Tear osmolarity can be used as an indicator for tear film stability. Osmolarity ranges between 300 to 310 mOsm/kg in normal eyes and can reach 360 mOsm/kg in dry eye disease.[11] Tear hyperosmolarity results from inadequate tear production or increased tear turnover and evaporation. Prolonged tear hyperosmolarity has been implicated in the production of inflammatory mediators (IL-1β, TNF-α, and MMP-9) and cytokines and the activation of proinflammatory mitogen-activated protein kinase (MAP-K) pathways that can damage the corneal surface and goblet cells.[12][13] Activation of MAP-K pathways leads to further production of inflammatory cytokines and matrix metalloproteinases.

Ocular surface staining with fluorescein, lissamine green, and rose bengal can be used to visualize defects in the corneal surface and degenerated and dead cells. The volume of tears can be evaluated using Schirmer’s test, which measures tear production over time. In Schirmer’s test, a strip is placed inside the lower eyelid, and the amount of wetting from tears is measured. Examination of the tear meniscus is another method to assess the tear volume. Measurement of inflammatory biomarkers (such as matrix metalloproteinases, lysozyme, and lactoferrin) can assess the degree of ocular inflammation and abnormalities in the tear film.

Clinical Significance

Abnormalities in tear film biomarkers can reflect prolonged metabolic disarray or disease states both in ocular surface and systemic disease. However, dysregulation of tear components can also be observed following ocular surgery, infection, and the use of contact lenses. Abnormal concentrations of proteins and inflammatory mediators in the tear film have been observed in glaucoma, diabetic retinopathy, meibomian gland disease, pterygium, keratoconus, autoimmune thyroid eye disease, diabetes, and even systemic cancer.[1][14] Since the tear film reflects the ocular milieu and is readily available for noninvasive collection and analysis, it can be used to elucidate disease processes further or monitor disease progression. A few examples are discussed below.

Studies have shown an increase in proinflammatory cytokines in dry eye syndrome, including IL-1, IL-6, IL-8, and TNF-alpha.[15] These inflammatory mediators are now the target of several topical medications, including cyclosporine 0.05%, cyclosporine 0.09%, and lifitegrast 5%. The exact mechanism of these drugs is unknown. It is known that cyclosporine inhibits calcineurin, thereby inhibiting transcription of IL-2 and blocking the inflammatory cascade. It has also been shown to increase tear production and increase goblet cell density, leading to an improved mucin layer.[16] Similarly, lifitegrast has also been shown to increase tear production and increase goblet cell density, although the latter has only been demonstrated in mice.[17] Furthermore, patients with dry eye syndrome have low levels of tear lactoferrin and lysozyme, both of which are produced by the lacrimal gland.[18] Thus, these factors can be used to assess the degree of lacrimal gland function and tear secretory function, regardless of underlying dry eye etiology.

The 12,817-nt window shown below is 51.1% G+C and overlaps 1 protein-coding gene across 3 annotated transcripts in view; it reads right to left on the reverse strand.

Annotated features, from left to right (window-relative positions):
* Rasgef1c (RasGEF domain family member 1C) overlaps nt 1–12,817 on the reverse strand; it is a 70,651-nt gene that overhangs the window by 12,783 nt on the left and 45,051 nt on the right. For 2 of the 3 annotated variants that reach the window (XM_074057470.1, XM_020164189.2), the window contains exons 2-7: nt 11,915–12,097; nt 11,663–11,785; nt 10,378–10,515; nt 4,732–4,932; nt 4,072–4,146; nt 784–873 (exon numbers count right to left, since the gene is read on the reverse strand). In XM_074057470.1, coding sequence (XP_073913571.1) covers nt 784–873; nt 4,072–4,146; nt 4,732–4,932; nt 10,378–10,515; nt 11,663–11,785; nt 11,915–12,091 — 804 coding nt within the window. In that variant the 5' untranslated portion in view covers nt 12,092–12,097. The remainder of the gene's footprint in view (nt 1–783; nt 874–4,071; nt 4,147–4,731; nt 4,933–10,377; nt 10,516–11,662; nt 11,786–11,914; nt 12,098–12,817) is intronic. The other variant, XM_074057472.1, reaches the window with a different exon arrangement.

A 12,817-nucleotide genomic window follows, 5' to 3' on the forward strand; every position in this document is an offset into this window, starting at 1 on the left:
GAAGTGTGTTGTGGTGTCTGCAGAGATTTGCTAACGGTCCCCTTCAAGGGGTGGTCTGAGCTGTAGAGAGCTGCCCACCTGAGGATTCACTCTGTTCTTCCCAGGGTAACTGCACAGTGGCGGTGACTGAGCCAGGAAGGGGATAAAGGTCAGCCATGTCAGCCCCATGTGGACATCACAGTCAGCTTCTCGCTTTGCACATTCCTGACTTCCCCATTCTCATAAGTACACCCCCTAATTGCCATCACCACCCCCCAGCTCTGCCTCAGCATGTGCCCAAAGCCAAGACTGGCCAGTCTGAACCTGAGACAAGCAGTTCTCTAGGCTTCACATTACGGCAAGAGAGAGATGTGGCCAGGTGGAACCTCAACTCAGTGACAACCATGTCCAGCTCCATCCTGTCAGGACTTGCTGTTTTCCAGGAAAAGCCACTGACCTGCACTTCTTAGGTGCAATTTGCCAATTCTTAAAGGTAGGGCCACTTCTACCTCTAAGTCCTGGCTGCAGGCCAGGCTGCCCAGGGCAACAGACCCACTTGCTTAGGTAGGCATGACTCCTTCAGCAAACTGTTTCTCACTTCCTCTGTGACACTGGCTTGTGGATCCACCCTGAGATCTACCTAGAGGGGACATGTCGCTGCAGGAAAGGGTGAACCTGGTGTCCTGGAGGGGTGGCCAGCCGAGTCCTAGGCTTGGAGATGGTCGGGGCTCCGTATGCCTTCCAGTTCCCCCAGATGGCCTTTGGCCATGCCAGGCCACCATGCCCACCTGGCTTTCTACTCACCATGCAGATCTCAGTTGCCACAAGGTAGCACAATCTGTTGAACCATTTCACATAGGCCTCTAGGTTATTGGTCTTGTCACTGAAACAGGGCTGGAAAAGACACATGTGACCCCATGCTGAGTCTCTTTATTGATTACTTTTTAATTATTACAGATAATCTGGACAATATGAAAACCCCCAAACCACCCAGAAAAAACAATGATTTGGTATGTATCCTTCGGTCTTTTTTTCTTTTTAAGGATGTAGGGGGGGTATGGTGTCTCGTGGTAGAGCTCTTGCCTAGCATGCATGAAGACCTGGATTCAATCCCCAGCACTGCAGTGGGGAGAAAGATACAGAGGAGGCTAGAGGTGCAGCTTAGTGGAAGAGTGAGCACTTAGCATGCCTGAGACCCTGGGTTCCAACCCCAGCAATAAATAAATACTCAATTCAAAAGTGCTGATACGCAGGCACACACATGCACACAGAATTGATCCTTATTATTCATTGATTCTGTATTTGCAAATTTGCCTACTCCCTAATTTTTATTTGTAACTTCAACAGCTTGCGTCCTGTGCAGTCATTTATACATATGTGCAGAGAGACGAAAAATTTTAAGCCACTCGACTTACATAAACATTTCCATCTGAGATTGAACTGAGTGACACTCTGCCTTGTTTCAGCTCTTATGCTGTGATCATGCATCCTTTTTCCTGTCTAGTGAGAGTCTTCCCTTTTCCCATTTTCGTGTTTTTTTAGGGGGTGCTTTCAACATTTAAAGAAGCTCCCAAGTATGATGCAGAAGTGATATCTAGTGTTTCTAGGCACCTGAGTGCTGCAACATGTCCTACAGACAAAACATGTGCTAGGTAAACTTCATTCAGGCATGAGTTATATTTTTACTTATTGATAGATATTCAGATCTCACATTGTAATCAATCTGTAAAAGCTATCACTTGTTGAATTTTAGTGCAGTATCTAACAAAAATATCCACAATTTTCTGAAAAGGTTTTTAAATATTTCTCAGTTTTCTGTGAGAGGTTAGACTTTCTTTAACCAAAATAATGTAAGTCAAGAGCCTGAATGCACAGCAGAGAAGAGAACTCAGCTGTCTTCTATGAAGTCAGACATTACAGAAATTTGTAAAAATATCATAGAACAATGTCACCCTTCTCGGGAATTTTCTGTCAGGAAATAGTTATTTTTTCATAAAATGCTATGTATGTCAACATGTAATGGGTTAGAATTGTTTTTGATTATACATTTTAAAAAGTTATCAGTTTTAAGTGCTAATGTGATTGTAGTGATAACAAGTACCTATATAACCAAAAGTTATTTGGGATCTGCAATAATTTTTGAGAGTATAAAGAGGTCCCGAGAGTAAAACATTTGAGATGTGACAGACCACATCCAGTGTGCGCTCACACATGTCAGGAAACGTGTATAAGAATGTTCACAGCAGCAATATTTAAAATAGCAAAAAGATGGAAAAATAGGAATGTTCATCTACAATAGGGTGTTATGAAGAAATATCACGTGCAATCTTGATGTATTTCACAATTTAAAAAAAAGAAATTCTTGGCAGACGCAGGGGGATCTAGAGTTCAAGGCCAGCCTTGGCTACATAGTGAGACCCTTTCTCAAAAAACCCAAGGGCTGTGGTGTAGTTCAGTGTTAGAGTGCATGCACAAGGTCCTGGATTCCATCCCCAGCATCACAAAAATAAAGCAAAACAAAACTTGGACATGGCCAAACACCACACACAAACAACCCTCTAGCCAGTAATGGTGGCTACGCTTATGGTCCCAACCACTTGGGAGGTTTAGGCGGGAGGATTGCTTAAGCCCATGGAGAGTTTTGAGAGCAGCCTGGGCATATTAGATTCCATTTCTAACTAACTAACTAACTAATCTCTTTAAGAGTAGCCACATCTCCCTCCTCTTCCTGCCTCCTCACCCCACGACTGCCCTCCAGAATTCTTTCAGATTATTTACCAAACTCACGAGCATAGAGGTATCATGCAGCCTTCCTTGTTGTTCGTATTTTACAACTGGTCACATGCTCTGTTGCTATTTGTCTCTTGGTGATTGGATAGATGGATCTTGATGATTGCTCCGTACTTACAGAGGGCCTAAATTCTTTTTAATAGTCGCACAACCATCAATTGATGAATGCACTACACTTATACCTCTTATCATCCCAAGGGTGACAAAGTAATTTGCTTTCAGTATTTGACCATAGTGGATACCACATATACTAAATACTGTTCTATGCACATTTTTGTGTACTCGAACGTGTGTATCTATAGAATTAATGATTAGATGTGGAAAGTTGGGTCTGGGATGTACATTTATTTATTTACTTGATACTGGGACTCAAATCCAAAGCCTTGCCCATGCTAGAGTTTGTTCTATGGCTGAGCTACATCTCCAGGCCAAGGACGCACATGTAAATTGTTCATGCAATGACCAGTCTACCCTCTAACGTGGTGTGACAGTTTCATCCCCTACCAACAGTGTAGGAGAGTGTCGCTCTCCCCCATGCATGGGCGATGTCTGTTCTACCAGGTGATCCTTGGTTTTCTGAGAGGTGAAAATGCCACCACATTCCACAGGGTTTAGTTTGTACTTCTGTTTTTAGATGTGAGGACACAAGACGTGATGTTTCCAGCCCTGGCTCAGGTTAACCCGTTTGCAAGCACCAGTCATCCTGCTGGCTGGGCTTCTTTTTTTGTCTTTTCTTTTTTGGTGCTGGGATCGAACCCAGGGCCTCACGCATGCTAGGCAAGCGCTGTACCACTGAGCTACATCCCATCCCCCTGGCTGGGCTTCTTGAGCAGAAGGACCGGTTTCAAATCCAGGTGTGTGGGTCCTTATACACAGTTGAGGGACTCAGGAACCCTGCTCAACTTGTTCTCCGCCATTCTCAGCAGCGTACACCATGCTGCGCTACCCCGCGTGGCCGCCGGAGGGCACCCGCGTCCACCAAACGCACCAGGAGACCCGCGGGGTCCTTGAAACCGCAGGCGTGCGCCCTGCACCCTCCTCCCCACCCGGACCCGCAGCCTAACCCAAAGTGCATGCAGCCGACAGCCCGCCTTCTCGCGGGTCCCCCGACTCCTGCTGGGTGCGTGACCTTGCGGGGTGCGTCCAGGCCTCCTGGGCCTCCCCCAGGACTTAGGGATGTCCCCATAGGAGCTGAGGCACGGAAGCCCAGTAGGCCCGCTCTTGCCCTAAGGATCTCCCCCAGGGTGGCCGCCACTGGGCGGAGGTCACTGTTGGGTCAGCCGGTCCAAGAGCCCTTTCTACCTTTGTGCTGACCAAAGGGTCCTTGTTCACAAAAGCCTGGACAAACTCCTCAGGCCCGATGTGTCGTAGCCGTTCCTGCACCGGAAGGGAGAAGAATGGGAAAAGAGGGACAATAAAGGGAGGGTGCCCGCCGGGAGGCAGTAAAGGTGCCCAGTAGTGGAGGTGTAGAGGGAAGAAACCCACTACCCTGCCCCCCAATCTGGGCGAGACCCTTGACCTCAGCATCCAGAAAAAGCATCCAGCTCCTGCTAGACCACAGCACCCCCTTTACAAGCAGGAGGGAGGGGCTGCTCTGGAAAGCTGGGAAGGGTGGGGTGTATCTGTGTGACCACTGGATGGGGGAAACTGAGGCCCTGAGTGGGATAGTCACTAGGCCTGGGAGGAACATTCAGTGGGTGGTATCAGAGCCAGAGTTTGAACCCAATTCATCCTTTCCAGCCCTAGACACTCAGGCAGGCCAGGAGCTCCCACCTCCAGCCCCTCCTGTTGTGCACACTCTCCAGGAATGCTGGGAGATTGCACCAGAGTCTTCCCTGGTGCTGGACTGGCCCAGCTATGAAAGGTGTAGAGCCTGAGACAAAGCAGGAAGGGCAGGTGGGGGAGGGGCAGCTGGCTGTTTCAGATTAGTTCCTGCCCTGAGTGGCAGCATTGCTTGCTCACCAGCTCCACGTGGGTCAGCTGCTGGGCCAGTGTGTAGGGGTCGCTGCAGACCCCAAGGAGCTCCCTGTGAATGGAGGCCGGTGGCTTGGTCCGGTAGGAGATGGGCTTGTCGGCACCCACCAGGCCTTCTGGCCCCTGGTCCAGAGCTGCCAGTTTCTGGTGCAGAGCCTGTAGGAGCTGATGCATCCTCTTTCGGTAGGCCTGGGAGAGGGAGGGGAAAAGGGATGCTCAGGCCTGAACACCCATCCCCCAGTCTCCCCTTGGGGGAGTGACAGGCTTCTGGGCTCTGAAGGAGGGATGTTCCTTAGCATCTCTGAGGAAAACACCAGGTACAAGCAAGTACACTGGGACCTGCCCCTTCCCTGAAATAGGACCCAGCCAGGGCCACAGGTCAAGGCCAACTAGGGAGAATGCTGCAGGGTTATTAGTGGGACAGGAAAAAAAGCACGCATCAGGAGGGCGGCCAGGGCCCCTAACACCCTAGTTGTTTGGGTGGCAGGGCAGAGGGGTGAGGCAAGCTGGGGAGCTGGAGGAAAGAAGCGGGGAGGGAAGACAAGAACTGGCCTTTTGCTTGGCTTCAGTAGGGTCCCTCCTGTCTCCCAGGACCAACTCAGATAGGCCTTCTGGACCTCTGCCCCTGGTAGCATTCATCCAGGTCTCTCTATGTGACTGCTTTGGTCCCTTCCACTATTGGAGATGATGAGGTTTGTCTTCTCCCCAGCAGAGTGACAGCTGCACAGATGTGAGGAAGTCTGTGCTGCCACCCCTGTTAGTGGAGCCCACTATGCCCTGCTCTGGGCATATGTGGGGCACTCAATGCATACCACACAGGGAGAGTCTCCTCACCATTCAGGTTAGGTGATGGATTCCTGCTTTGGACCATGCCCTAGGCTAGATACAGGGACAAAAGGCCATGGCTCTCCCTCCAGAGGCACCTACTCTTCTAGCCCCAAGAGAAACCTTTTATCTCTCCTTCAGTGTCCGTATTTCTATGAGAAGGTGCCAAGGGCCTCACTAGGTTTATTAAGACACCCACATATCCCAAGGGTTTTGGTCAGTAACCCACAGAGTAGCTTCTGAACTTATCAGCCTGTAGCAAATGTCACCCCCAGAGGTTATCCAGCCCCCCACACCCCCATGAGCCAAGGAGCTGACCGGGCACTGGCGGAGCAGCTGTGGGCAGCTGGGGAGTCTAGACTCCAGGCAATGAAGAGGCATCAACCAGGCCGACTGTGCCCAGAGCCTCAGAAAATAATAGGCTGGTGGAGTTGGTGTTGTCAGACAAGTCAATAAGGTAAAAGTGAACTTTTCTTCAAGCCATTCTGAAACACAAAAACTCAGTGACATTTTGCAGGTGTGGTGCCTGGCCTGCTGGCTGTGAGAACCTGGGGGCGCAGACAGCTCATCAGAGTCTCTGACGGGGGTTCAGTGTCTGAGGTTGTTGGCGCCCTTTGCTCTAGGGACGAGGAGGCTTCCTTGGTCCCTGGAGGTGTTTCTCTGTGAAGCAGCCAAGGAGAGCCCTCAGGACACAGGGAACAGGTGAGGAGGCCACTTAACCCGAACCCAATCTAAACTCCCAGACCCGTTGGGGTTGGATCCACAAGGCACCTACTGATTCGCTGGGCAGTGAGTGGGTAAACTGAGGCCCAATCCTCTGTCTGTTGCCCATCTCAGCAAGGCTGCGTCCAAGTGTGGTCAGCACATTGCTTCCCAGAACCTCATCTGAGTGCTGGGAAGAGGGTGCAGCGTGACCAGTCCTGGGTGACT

Studies have shown an increase in proinflammatory cytokines IL-1β, IL-6, IL-12, TNF-α in tears of patients undergoing glaucoma treatment.[14] Patients with diabetic retinopathy also exhibit increased levels of proinflammatory cytokines (IP-10, MCP-10), decreased levels of anti-angiogenic factors, and abnormalities in tear protein composition.[14] The tear fluid in patients with Sjogren syndrome showed the presence of anti-Ro/SSA and anti-La/SSB antibodies, which correlate with the severity of keratoconjunctivitis Sicca.[14]

Tear film abnormalities are observed in ocular graft-versus-host disease following allogeneic hematopoietic stem cell transplantation, characterized by severe dry eye and ocular surface disease. The tear film in these patients and most patients with dry eyes show elevated levels of IL-2, IL-10, IL17α, INF-g, TNF-α, and IL-6.[19]

Proinflammatory mediators are also increased in the tear film in corneal neovascularization (CNV). CNV is the formation of new vascular structures on the cornea and can cause corneal opacification and vision loss. In adults, studies have shown the tear film of individuals with CNV has higher levels of proangiogenic factors IL-6, IL-8, and VEGF compared to controls without CNV.[20] Additionally, there was a strong correlation between levels of cytokines Il-6, MCP-1, and VEGF in the tears of individuals with CNV.[20]

While only a few disease states and their associated tear film have been included here, other ocular surface and systemic diseases have been similarly characterized. Further characterization of the tear film in various diseases can identify disease-specific biomarkers to elucidate disease etiology, pathogenesis, and novel treatment targets.


Article Details

Article Author

Angela Y. Chang

Article Editor:

Boonkit Purt

Updated:

6/11/2022 12:00:58 AM

References